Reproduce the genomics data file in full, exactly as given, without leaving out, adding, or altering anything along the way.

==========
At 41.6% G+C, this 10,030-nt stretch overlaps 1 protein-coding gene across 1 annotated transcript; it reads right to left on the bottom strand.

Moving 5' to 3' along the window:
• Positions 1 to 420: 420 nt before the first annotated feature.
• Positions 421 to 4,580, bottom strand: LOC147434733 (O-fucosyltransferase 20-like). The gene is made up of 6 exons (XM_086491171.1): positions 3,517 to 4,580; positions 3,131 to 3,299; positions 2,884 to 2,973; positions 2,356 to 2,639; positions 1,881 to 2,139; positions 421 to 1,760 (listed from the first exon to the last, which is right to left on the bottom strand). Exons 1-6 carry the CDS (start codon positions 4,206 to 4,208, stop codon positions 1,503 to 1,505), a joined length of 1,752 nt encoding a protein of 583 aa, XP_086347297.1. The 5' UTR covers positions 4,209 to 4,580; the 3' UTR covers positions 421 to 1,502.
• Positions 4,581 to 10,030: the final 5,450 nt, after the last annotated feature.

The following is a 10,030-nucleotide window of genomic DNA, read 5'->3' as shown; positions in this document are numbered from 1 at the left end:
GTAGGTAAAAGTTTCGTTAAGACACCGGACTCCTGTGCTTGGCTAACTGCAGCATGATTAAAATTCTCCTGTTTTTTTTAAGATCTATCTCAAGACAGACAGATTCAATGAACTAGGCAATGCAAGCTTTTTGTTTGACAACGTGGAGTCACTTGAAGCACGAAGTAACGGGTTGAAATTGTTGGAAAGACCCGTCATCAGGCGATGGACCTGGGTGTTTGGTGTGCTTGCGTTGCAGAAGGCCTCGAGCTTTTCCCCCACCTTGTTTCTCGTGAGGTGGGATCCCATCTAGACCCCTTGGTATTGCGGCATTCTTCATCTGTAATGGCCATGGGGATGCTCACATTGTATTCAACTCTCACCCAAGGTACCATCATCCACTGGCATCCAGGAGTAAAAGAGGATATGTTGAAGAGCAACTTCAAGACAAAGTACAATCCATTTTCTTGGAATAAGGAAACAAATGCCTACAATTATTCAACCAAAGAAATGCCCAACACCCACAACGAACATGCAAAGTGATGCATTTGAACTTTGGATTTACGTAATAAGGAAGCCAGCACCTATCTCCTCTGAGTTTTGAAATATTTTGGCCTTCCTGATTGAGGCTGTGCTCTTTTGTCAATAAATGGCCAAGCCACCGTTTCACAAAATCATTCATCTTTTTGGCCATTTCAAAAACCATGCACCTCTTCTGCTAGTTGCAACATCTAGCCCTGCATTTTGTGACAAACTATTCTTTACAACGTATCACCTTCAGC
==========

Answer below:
At 41.6% G+C, this 10,030-nt stretch overlaps 1 protein-coding gene across 1 annotated transcript; it reads right to left on the bottom strand.

Moving 5' to 3' along the window:
• Positions 1 to 420: 420 nt before the first annotated feature.
• Positions 421 to 4,580, bottom strand: LOC147434733 (O-fucosyltransferase 20-like). The gene is made up of 6 exons (XM_086491171.1): positions 3,517 to 4,580; positions 3,131 to 3,299; positions 2,884 to 2,973; positions 2,356 to 2,639; positions 1,881 to 2,139; positions 421 to 1,760 (listed from the first exon to the last, which is right to left on the bottom strand). Exons 1-6 carry the CDS (start codon positions 4,206 to 4,208, stop codon positions 1,503 to 1,505), a joined length of 1,752 nt encoding a protein of 583 aa, XP_086347297.1. The 5' UTR covers positions 4,209 to 4,580; the 3' UTR covers positions 421 to 1,502.
• Positions 4,581 to 10,030: the final 5,450 nt, after the last annotated feature.

The following is a 10,030-nucleotide window of genomic DNA, read 5'->3' as shown; positions in this document are numbered from 1 at the left end:
GTAGGTAAAAGTTTCGTTAAGACACCGGACTCCTGTGCTTGGCTAACTGCAGCATGATTAAAATTCTCCTGTTTTTTTTAAGATCTATCTCAAGACAGACAGATTCAATGAACTAGGCAATGCAAGCTTTTTGTTTGACAACGTGGAGTCACTTGAAGCACGAAGTAACGGGTTGAAATTGTTGGAAAGACCCGTCATCAGGCGATGGACCTGGGTGTTTGGTGTGCTTGCGTTGCAGAAGGCCTCGAGCTTTTCCCCCACCTTGTTTCTCGTGAGGTGGGATCCCATCTAGACCCCTTGGTATTGCGGCATTCTTCATCTGTAATGGCCATGGGGATGCTCACATTGTATTCAACTCTCACCCAAGGTACCATCATCCACTGGCATCCAGGAGTAAAAGAGGATATGTTGAAGAGCAACTTCAAGACAAAGTACAATCCATTTTCTTGGAATAAGGAAACAAATGCCTACAATTATTCAACCAAAGAAATGCCCAACACCCACAACGAACATGCAAAGTGATGCATTTGAACTTTGGATTTACGTAATAAGGAAGCCAGCACCTATCTCCTCTGAGTTTTGAAATATTTTGGCCTTCCTGATTGAGGCTGTGCTCTTTTGTCAATAAATGGCCAAGCCACCGTTTCACAAAATCATTCATCTTTTTGGCCATTTCAAAAACCATGCACCTCTTCTGCTAGTTGCAACATCTAGCCCTGCATTTTGTGACAAACTATTCTTTACAACGTATCACCTTCAGC